Your total revenue less your costs is the return on your investment as a dollar value. To convert that value to a percentage, you need to divide it by your costs. For example, if your return after expenses was $3,000, and your costs were $2,000, then your ROI is 1.5, or 150 percent.

Metrics for Calculating Content Marketing ROI

When determining which metrics to use, consider your campaign goals carefully, and select metrics that correlate to your aspirations. Common metrics to help evaluate your success through the marketing process, and for calculating ROI, include:

Visibility

The aim of content marketing is to produce valuable, meaningful content that people want to see. If you answer a question that a large proportion of people need an answer to, then you improve your visibility. Value-added content has an increased chance of ranking high in searches, attracts more visitors, and helps to build a loyal audience. Determine visibility by studying search position, the volume of traffic to your site, and page views.

Sales leads

In an ideal world, consumers see your content and flock to your site to make purchases. But in reality, it doesn’t normally work that way. Often, your marketing generates leads. These are consumers who have shown a strong interest in your product and are likely candidates for conversion. Determine leads by seeing how many people subscribe to your newsletter, contact your sales team, or use a “wish list” function in your online store.

Engagement

Building a relationship with potential customers is an important aspect of content marketing. You want to establish yourself as an authority in your subject area, and present content that encourages people to ask questions, follow a call to action, or let other people know about your brand. Determine engagement by looking at likes, shares, comments, and subscriptions.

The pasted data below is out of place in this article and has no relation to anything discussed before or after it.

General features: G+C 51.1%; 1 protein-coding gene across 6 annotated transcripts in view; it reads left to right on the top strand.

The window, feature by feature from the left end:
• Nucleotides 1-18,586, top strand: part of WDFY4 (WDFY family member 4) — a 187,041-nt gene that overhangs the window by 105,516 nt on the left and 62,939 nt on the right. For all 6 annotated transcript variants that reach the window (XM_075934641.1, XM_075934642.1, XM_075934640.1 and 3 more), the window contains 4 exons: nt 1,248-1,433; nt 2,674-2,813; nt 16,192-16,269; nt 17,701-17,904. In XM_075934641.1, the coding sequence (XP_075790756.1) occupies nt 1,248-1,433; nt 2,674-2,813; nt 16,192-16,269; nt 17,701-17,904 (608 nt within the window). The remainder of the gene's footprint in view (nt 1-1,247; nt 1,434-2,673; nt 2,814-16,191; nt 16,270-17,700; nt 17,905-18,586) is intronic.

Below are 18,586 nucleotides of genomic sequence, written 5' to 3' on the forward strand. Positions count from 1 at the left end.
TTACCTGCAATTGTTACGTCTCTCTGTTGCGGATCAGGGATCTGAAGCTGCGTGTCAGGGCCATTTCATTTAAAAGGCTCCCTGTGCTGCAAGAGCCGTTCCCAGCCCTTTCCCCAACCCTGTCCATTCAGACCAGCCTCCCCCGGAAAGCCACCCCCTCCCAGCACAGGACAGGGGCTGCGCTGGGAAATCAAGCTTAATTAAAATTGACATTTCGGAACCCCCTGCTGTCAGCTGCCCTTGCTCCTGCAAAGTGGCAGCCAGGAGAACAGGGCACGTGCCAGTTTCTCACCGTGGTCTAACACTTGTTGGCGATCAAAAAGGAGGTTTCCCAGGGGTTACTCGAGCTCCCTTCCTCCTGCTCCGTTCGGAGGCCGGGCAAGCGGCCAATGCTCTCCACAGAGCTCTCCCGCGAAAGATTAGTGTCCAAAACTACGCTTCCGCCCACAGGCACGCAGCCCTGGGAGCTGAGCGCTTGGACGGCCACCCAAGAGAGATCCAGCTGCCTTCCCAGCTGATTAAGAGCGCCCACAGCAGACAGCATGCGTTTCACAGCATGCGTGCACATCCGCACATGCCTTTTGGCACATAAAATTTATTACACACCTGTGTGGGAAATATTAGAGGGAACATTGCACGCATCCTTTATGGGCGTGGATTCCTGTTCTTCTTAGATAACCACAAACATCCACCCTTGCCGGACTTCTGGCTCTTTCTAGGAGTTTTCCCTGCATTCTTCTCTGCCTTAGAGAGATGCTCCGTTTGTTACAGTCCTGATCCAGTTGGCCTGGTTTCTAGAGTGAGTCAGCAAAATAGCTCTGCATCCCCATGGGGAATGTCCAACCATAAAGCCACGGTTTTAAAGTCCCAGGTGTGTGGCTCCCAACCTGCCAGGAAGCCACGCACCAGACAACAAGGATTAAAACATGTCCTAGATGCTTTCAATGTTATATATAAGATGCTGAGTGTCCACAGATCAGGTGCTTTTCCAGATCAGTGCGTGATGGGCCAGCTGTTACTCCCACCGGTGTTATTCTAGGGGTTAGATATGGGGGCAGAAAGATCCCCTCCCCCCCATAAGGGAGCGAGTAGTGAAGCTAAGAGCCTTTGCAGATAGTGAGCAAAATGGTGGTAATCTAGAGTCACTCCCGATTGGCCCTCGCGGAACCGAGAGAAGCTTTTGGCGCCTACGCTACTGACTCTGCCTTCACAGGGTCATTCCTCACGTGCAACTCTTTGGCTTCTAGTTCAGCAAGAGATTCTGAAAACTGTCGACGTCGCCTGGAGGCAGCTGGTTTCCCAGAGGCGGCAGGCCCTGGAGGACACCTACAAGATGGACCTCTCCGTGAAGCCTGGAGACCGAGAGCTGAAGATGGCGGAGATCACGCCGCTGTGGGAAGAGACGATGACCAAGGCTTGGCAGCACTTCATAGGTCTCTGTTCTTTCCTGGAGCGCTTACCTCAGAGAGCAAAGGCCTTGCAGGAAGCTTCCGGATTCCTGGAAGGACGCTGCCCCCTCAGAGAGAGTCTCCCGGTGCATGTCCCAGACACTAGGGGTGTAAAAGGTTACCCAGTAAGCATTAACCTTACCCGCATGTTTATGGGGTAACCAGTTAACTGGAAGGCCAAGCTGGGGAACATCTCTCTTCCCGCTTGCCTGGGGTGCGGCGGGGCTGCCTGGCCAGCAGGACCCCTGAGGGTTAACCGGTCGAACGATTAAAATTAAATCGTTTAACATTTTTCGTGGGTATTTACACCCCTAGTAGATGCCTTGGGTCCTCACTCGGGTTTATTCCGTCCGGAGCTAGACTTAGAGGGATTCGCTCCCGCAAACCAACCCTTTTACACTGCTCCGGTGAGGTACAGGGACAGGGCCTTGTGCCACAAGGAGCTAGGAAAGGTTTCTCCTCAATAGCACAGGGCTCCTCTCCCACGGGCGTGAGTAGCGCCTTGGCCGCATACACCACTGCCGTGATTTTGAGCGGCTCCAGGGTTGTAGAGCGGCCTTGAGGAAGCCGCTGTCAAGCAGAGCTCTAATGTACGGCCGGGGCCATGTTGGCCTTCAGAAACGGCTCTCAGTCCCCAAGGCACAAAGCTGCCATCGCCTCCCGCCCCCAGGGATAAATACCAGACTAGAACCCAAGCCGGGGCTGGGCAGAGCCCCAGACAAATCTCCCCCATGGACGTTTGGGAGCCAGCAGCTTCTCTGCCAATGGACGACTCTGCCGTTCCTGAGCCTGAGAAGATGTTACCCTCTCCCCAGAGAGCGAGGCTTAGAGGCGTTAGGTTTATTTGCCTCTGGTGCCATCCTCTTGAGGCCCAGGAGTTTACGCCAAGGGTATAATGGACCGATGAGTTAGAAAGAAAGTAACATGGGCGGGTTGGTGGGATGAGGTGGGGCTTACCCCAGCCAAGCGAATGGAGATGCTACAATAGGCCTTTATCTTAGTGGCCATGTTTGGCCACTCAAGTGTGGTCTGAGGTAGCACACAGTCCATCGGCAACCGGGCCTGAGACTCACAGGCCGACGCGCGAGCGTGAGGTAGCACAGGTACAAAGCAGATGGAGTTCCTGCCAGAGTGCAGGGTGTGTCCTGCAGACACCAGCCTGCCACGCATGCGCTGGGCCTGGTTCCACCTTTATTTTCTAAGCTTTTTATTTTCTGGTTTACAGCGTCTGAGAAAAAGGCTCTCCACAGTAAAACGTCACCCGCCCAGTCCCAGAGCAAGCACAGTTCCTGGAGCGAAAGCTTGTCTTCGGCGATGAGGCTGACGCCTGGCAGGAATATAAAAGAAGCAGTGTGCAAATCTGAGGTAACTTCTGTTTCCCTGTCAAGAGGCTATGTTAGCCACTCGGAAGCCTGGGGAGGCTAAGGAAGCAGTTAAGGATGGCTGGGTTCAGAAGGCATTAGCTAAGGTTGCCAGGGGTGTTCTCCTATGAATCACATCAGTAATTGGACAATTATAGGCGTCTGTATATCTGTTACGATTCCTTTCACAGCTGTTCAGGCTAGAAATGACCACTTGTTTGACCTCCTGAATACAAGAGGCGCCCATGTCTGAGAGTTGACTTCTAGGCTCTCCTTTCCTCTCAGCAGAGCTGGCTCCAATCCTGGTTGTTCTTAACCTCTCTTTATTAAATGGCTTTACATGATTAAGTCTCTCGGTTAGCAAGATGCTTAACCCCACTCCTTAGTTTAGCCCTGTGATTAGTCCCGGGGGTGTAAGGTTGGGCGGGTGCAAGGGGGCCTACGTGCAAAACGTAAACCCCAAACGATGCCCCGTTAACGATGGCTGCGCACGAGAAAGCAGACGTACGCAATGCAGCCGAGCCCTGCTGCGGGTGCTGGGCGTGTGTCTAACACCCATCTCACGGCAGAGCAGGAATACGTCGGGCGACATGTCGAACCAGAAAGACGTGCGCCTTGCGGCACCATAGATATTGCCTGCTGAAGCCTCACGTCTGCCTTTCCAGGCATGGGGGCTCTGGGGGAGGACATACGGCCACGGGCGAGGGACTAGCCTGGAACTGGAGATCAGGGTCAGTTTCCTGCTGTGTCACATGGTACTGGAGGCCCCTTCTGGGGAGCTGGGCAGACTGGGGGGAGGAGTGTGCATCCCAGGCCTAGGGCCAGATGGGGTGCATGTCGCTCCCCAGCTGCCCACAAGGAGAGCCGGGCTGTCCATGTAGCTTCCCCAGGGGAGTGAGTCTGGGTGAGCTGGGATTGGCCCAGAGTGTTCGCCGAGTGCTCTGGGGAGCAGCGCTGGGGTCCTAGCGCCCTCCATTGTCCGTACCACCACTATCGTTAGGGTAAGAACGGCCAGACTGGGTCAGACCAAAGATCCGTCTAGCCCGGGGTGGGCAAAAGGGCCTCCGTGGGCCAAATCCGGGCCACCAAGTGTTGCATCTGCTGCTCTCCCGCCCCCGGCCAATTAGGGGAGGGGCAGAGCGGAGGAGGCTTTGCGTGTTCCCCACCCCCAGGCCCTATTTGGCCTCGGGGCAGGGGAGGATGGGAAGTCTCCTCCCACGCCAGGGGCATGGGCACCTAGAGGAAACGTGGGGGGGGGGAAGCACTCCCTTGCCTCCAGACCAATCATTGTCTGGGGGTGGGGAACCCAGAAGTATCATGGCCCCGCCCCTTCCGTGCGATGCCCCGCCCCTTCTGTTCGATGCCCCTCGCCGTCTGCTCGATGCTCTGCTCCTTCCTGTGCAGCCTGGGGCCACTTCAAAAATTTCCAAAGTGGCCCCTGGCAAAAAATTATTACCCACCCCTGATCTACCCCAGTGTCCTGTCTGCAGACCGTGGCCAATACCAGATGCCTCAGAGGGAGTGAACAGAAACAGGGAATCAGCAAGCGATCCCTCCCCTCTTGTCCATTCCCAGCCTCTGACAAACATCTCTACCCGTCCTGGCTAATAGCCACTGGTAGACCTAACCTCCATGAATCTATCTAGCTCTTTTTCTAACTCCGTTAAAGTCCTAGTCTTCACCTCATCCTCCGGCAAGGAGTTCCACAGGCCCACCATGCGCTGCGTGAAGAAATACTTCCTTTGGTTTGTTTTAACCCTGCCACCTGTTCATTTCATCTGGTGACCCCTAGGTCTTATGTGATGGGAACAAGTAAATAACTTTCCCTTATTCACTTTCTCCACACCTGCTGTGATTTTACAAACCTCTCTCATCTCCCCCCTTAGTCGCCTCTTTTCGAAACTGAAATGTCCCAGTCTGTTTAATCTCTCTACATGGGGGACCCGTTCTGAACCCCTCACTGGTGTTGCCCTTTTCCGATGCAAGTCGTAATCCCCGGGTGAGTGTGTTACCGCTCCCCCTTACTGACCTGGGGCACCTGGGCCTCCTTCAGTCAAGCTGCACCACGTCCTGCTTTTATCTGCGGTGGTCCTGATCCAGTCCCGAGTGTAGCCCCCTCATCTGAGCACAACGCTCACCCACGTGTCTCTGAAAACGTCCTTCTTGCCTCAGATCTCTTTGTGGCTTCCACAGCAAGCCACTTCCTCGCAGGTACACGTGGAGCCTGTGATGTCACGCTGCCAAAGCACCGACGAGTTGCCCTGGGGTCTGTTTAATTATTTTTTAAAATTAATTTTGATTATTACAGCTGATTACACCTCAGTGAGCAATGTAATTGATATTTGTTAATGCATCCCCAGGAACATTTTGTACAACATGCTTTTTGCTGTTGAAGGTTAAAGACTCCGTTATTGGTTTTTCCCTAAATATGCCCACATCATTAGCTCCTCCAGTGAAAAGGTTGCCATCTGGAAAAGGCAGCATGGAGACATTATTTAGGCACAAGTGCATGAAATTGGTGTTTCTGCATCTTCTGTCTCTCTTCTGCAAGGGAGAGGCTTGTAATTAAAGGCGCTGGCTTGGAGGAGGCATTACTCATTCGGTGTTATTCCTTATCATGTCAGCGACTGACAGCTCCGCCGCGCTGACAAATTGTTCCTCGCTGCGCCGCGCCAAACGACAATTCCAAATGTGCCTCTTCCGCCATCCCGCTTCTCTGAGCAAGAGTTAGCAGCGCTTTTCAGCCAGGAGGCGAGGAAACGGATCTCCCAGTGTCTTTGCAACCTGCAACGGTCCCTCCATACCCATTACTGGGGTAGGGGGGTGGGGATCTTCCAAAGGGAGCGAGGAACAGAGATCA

Sales

In most cases, sales are the end goal — and this statistic is the most helpful for evaluating ROI. Calculate sales using metrics such as preorders, orders, revenue, and profits.

Takeaway: The Value of Evaluating

Content marketing has the potential to extend your brand reach and improve your bottom line, with statistics suggesting it generates three times as many leads as outbound marketing, yet costs 62 percent less. But the return on your investment may not be immediately apparent, especially if your primary goal is to improve engagement with your audience, or to develop a database of sales leads. Evaluating the success of your campaign at all stages is an important part of maintaining a well-structured and profitable campaign. Develop systems to qualify and quantify what you do, and stand out from the crowd of 34 percent of B2C marketers and 47 percent of B2B marketers who don’t measure their content marketing ROI. Gather statistics — don’t be one.